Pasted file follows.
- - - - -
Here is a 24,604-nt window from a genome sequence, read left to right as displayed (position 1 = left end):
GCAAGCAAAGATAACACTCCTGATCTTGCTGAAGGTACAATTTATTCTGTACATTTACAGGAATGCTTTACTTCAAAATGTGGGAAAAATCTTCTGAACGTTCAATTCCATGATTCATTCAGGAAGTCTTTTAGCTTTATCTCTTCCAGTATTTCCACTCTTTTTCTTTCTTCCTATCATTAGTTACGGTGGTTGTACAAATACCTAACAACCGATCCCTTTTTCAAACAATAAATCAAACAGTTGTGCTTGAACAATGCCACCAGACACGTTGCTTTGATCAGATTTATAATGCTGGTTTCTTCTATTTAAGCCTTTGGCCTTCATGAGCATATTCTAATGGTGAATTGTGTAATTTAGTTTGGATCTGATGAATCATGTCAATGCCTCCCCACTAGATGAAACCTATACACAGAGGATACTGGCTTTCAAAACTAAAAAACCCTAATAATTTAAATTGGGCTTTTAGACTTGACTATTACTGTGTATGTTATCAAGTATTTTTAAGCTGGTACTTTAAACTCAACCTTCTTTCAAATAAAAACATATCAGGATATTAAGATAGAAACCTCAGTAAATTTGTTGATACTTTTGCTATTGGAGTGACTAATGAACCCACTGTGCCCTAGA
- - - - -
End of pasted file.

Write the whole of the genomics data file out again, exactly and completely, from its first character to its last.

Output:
Here is a 24,604-nt window from a genome sequence, read left to right as displayed (position 1 = left end):
GCAAGCAAAGATAACACTCCTGATCTTGCTGAAGGTACAATTTATTCTGTACATTTACAGGAATGCTTTACTTCAAAATGTGGGAAAAATCTTCTGAACGTTCAATTCCATGATTCATTCAGGAAGTCTTTTAGCTTTATCTCTTCCAGTATTTCCACTCTTTTTCTTTCTTCCTATCATTAGTTACGGTGGTTGTACAAATACCTAACAACCGATCCCTTTTTCAAACAATAAATCAAACAGTTGTGCTTGAACAATGCCACCAGACACGTTGCTTTGATCAGATTTATAATGCTGGTTTCTTCTATTTAAGCCTTTGGCCTTCATGAGCATATTCTAATGGTGAATTGTGTAATTTAGTTTGGATCTGATGAATCATGTCAATGCCTCCCCACTAGATGAAACCTATACACAGAGGATACTGGCTTTCAAAACTAAAAAACCCTAATAATTTAAATTGGGCTTTTAGACTTGACTATTACTGTGTATGTTATCAAGTATTTTTAAGCTGGTACTTTAAACTCAACCTTCTTTCAAATAAAAACATATCAGGATATTAAGATAGAAACCTCAGTAAATTTGTTGATACTTTTGCTATTGGAGTGACTAATGAACCCACTGTGCCCTAGA